Protection factor 
 Byrne has been working with Prue Hart at the  University of Western Australia to investigate  whether UV light could help people with  multiple sclerosis (MS), an autoimmune  condition that is more common at higher  latitudes. Hart has shown that exposing  mice to UV doses equivalent to a brief stint  in the midday sun can prevent them from  developing a form of MS. Now she and Byrne  are looking into whether UV exposure from  specialised lamps could slow, or even prevent,  the development of MS in people.  
 However, sunlight's effect on immune  suppression also has a big downside:  "Probably the reason why skin cancers grow  is because the immune system is dampened  and less efficient," says Hart. 
Even so, immune suppression can't explain  all the effects of sunlight on health that we  have seen. Consider the perplexing finding  that people with high sun exposures have  higher life expectancies, on average, than  sun avoiders - despite facing an increased  risk of skin cancer.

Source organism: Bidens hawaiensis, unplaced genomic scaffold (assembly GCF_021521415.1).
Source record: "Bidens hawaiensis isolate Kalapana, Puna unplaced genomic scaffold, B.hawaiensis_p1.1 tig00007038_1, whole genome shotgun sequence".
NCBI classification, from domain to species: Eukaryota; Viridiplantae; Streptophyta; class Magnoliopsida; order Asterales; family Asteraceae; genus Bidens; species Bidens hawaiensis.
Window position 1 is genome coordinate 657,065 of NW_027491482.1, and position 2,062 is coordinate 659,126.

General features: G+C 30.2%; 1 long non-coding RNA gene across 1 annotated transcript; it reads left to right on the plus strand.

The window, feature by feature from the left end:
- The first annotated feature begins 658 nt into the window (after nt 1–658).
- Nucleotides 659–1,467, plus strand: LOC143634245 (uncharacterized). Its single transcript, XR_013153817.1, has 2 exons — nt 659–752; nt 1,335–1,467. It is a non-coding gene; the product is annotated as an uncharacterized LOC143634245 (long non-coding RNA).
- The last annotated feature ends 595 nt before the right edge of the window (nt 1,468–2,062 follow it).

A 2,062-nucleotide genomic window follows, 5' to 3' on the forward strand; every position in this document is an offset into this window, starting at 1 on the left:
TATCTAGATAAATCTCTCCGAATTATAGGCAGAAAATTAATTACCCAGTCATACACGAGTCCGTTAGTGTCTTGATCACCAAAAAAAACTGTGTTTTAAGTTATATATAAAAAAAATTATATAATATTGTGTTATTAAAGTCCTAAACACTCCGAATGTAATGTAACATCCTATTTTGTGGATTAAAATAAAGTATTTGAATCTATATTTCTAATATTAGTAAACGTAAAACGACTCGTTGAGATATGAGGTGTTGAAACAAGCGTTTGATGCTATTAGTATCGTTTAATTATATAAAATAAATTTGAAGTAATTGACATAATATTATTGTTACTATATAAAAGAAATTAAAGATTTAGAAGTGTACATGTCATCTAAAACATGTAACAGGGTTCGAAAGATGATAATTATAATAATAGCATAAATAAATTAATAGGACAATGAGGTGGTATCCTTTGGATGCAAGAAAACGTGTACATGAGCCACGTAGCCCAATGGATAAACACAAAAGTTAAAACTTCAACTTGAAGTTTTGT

That was the discovery of a large Swedish  study into the risks associated with melanoma  and breast cancer. In 1990, nearly 30,000  women were interviewed about their health  and behaviour - including their sun habits. 
They were then interviewed again 20 years  later. When Pelle Lindqvist at the Karolinska  Institute and his colleagues crunched that  data, they found that, on average, women  who spent more time in the sun lived one  to two years longer than sun avoiders, even  after adjusting for factors such as disposable  income, education level and exercise.    That suggests it wasn't simply about having a  more healthy lifestyle overall. The researchers  found this reduced life expectancy among sun  avoiders was mostly due to a greater risk of  death from cardiovascular disease and other  non-cancer-related illnesses, such as type 2  diabetes, autoimmune disease or chronic    lung disease. What could be going on?  Richard Weller at the University of  Edinburgh, UK, thinks he has the answer. Like  most dermatologists, Weller started his career  believing that sunlight is terribly bad for you.